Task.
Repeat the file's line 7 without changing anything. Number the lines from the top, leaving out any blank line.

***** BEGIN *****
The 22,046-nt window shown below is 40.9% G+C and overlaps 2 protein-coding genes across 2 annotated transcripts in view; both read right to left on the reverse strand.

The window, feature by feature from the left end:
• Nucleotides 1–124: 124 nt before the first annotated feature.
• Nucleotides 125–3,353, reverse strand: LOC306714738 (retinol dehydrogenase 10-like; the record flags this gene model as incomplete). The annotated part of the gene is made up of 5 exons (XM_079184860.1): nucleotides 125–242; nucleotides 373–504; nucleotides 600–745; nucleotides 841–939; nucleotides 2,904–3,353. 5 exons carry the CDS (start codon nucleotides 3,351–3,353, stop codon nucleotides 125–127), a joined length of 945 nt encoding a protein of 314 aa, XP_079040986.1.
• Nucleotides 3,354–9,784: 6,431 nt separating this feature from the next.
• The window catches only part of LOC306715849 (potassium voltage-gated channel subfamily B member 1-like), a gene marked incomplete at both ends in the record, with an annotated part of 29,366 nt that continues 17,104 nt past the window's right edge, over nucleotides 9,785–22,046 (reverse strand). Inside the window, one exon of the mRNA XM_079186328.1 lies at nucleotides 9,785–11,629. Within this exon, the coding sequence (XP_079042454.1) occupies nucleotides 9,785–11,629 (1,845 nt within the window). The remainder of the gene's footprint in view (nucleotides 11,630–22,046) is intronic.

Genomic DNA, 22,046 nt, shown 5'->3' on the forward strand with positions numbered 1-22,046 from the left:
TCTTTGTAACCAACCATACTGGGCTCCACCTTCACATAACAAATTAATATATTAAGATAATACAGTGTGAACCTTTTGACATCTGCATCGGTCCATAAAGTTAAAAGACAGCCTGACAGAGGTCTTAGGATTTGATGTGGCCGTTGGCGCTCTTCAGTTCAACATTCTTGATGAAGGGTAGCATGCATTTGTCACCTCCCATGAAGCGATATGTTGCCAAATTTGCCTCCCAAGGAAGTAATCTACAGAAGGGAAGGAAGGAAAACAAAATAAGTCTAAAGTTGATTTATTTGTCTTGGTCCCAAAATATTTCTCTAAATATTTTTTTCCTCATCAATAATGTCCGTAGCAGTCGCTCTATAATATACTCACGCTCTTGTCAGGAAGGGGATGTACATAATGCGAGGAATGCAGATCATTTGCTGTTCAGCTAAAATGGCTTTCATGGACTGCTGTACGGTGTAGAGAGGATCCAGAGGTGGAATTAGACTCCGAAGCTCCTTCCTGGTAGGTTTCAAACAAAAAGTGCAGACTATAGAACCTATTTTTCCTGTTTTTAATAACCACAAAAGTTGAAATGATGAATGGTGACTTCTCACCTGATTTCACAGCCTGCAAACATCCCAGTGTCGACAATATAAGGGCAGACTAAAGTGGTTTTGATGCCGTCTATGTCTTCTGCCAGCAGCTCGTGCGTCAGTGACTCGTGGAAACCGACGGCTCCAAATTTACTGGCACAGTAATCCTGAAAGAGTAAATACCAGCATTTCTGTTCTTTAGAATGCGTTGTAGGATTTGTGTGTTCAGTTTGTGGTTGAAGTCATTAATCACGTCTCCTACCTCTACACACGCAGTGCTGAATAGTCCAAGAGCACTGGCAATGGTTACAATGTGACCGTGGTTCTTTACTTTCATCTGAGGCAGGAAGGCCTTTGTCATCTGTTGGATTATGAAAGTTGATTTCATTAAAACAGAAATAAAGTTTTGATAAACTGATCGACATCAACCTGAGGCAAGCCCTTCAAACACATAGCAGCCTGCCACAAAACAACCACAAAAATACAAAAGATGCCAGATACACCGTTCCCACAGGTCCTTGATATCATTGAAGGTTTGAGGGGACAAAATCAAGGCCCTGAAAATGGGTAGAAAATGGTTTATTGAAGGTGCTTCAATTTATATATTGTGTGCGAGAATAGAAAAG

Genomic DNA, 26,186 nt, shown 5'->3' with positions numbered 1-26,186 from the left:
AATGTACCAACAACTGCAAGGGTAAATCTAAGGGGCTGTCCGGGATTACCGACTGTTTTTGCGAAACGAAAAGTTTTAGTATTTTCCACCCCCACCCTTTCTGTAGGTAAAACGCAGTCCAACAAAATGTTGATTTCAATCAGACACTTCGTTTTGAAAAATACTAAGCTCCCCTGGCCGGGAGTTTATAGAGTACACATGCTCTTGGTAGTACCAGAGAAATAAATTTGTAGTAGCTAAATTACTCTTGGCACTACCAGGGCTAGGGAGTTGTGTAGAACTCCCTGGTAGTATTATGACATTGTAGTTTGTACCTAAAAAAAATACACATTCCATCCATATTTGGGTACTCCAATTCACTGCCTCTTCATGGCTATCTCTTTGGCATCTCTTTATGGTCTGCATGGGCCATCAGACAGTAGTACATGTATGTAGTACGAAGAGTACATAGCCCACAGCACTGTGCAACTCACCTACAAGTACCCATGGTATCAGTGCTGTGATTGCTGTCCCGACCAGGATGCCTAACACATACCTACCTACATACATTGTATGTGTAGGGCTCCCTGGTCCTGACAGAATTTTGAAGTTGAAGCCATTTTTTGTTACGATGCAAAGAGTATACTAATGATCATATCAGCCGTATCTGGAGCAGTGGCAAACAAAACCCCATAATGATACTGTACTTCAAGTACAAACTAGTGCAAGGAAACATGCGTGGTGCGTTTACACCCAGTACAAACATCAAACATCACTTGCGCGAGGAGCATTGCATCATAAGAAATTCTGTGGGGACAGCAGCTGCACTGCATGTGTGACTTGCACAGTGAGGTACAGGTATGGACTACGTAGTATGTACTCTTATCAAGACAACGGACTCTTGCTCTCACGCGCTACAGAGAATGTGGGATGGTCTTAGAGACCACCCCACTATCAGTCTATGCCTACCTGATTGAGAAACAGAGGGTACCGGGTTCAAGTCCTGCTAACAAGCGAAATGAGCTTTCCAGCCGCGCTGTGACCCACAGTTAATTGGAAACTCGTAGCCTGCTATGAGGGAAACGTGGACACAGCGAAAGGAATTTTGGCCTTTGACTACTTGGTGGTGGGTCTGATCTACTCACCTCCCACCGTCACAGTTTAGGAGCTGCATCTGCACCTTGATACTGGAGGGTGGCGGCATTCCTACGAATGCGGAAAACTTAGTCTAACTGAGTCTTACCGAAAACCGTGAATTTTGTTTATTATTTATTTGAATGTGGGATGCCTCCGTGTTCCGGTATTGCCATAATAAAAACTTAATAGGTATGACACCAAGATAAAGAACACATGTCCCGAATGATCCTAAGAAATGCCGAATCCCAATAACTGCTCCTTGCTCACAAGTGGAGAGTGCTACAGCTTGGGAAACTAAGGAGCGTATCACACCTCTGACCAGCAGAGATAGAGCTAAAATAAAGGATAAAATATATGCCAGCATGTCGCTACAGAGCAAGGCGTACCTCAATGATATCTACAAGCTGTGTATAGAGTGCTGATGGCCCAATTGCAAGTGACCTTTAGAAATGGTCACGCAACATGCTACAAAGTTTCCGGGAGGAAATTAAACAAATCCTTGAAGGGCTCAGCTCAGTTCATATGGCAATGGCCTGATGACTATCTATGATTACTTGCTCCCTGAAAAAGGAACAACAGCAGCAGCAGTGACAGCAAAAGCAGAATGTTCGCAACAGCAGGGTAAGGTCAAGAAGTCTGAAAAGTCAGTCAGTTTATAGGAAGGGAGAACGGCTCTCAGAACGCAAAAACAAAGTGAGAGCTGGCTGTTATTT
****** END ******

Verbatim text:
Genomic DNA, 22,046 nt, shown 5'->3' on the forward strand with positions numbered 1-22,046 from the left: